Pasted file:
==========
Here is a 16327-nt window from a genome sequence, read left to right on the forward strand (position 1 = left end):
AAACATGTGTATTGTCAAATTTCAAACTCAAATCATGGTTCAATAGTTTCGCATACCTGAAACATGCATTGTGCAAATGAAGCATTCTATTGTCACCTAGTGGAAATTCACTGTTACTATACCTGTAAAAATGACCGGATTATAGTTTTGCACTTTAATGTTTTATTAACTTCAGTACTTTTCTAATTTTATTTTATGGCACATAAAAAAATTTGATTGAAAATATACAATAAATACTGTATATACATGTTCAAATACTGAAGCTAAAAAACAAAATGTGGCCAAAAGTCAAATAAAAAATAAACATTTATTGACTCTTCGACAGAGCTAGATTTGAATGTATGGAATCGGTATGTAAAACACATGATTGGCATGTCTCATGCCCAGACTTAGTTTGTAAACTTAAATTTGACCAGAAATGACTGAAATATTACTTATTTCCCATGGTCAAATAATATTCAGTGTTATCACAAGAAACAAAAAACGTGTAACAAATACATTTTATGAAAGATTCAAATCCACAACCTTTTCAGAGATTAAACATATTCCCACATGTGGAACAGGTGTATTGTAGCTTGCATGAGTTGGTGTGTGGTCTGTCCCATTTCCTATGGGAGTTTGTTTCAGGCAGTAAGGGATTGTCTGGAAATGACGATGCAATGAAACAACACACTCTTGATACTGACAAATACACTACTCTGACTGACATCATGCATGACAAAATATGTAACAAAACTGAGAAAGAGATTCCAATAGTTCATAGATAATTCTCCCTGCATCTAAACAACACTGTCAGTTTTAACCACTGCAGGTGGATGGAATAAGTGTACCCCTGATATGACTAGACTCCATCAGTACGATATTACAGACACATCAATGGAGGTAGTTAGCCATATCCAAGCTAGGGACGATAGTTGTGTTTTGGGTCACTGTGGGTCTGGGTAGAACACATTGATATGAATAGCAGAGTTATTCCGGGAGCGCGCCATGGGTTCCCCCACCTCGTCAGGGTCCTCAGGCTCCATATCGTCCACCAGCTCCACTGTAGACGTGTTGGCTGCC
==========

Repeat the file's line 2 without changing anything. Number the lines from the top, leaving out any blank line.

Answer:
AAACATGTGTATTGTCAAATTTCAAACTCAAATCATGGTTCAATAGTTTCGCATACCTGAAACATGCATTGTGCAAATGAAGCATTCTATTGTCACCTAGTGGAAATTCACTGTTACTATACCTGTAAAAATGACCGGATTATAGTTTTGCACTTTAATGTTTTATTAACTTCAGTACTTTTCTAATTTTATTTTATGGCACATAAAAAAATTTGATTGAAAATATACAATAAATACTGTATATACATGTTCAAATACTGAAGCTAAAAAACAAAATGTGGCCAAAAGTCAAATAAAAAATAAACATTTATTGACTCTTCGACAGAGCTAGATTTGAATGTATGGAATCGGTATGTAAAACACATGATTGGCATGTCTCATGCCCAGACTTAGTTTGTAAACTTAAATTTGACCAGAAATGACTGAAATATTACTTATTTCCCATGGTCAAATAATATTCAGTGTTATCACAAGAAACAAAAAACGTGTAACAAATACATTTTATGAAAGATTCAAATCCACAACCTTTTCAGAGATTAAACATATTCCCACATGTGGAACAGGTGTATTGTAGCTTGCATGAGTTGGTGTGTGGTCTGTCCCATTTCCTATGGGAGTTTGTTTCAGGCAGTAAGGGATTGTCTGGAAATGACGATGCAATGAAACAACACACTCTTGATACTGACAAATACACTACTCTGACTGACATCATGCATGACAAAATATGTAACAAAACTGAGAAAGAGATTCCAATAGTTCATAGATAATTCTCCCTGCATCTAAACAACACTGTCAGTTTTAACCACTGCAGGTGGATGGAATAAGTGTACCCCTGATATGACTAGACTCCATCAGTACGATATTACAGACACATCAATGGAGGTAGTTAGCCATATCCAAGCTAGGGACGATAGTTGTGTTTTGGGTCACTGTGGGTCTGGGTAGAACACATTGATATGAATAGCAGAGTTATTCCGGGAGCGCGCCATGGGTTCCCCCACCTCGTCAGGGTCCTCAGGCTCCATATCGTCCACCAGCTCCACTGTAGACGTGTTGGCTGCC